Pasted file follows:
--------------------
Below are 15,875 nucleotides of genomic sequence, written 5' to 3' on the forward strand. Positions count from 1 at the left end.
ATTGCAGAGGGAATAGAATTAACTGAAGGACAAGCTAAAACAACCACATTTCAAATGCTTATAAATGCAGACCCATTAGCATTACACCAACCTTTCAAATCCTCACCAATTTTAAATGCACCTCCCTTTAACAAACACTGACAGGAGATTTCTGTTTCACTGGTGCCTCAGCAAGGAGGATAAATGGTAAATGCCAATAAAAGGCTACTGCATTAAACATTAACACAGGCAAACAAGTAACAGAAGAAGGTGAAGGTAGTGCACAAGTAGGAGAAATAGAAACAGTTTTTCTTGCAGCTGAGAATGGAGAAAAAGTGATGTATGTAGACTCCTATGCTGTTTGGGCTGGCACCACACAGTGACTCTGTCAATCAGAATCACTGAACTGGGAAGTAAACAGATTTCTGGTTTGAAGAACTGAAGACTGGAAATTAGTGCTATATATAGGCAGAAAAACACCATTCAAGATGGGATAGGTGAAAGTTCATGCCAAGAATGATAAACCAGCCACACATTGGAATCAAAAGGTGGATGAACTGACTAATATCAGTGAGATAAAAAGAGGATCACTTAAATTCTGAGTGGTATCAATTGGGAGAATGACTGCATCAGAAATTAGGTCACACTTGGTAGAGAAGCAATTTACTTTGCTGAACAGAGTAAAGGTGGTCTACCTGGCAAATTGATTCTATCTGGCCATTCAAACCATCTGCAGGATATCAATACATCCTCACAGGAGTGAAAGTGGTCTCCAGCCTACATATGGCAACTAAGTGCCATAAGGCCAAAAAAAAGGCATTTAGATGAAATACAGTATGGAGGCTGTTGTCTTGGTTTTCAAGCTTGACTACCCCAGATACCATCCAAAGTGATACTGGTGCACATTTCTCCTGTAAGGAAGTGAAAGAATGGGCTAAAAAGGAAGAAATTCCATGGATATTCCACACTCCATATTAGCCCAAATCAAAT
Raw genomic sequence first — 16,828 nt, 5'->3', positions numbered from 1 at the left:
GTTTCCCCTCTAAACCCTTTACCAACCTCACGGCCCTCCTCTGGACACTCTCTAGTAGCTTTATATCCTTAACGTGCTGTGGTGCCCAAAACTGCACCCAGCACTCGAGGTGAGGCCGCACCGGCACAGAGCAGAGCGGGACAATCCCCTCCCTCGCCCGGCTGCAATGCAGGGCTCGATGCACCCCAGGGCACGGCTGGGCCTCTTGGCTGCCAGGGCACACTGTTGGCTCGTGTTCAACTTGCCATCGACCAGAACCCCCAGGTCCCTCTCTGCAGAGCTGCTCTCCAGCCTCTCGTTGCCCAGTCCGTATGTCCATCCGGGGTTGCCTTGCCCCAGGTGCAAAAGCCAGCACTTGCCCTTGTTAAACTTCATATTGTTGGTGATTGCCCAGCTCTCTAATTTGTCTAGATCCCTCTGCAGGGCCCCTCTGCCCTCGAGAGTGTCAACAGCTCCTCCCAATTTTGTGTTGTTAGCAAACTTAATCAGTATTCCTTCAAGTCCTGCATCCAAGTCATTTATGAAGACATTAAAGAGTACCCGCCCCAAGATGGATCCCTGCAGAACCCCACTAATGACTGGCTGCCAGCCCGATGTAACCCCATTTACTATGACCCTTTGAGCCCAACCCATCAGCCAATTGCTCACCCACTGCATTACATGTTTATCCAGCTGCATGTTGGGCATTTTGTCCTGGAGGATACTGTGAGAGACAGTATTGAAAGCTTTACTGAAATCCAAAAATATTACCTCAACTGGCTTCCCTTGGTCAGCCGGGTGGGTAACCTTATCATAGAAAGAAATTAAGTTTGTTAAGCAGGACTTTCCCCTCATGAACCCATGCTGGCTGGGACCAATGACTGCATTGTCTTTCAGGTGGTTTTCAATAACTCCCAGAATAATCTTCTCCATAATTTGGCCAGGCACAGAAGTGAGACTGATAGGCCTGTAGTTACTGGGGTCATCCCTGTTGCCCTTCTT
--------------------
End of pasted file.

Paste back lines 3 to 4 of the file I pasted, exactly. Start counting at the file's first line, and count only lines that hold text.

Raw genomic sequence first — 16,828 nt, 5'->3', positions numbered from 1 at the left:
GTTTCCCCTCTAAACCCTTTACCAACCTCACGGCCCTCCTCTGGACACTCTCTAGTAGCTTTATATCCTTAACGTGCTGTGGTGCCCAAAACTGCACCCAGCACTCGAGGTGAGGCCGCACCGGCACAGAGCAGAGCGGGACAATCCCCTCCCTCGCCCGGCTGCAATGCAGGGCTCGATGCACCCCAGGGCACGGCTGGGCCTCTTGGCTGCCAGGGCACACTGTTGGCTCGTGTTCAACTTGCCATCGACCAGAACCCCCAGGTCCCTCTCTGCAGAGCTGCTCTCCAGCCTCTCGTTGCCCAGTCCGTATGTCCATCCGGGGTTGCCTTGCCCCAGGTGCAAAAGCCAGCACTTGCCCTTGTTAAACTTCATATTGTTGGTGATTGCCCAGCTCTCTAATTTGTCTAGATCCCTCTGCAGGGCCCCTCTGCCCTCGAGAGTGTCAACAGCTCCTCCCAATTTTGTGTTGTTAGCAAACTTAATCAGTATTCCTTCAAGTCCTGCATCCAAGTCATTTATGAAGACATTAAAGAGTACCCGCCCCAAGATGGATCCCTGCAGAACCCCACTAATGACTGGCTGCCAGCCCGATGTAACCCCATTTACTATGACCCTTTGAGCCCAACCCATCAGCCAATTGCTCACCCACTGCATTACATGTTTATCCAGCTGCATGTTGGGCATTTTGTCCTGGAGGATACTGTGAGAGACAGTATTGAAAGCTTTACTGAAATCCAAAAATATTACCTCAACTGGCTTCCCTTGGTCAGCCGGGTGGGTAACCTTATCATAGAAAGAAATTAAGTTTGTTAAGCAGGACTTTCCCCTCATGAACCCATGCTGGCTGGGACCAATGACTGCATTGTCTTTCAGGTGGTTTTCAATAACTCCCAGAATAATCTTCTCCATAATTTGGCCAGGCACAGAAGTGAGACTGATAGGCCTGTAGTTACTGGGGTCATCCCTGTTGCCCTTCTT